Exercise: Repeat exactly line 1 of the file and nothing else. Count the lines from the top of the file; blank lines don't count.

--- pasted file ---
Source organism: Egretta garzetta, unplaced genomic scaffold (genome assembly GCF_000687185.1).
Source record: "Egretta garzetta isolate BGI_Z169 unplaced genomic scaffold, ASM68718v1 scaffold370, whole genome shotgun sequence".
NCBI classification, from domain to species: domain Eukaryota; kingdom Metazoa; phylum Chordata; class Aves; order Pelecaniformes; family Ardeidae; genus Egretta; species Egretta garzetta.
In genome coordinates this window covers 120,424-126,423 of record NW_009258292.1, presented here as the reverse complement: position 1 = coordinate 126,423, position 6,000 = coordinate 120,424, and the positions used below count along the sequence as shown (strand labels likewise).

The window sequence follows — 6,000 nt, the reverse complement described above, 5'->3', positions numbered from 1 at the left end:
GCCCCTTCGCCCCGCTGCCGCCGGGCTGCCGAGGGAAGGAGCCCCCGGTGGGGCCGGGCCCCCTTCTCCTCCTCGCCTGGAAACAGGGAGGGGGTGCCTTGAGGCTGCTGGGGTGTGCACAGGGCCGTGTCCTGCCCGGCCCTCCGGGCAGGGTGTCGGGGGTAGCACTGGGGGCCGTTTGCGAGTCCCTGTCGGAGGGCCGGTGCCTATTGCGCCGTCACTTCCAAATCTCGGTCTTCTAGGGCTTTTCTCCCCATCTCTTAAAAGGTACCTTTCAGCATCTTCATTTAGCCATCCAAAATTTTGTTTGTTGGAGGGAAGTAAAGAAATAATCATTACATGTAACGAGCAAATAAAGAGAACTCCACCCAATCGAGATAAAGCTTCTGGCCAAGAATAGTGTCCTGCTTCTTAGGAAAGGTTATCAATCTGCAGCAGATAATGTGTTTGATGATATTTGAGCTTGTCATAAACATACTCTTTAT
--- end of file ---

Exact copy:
Source organism: Egretta garzetta, unplaced genomic scaffold (genome assembly GCF_000687185.1).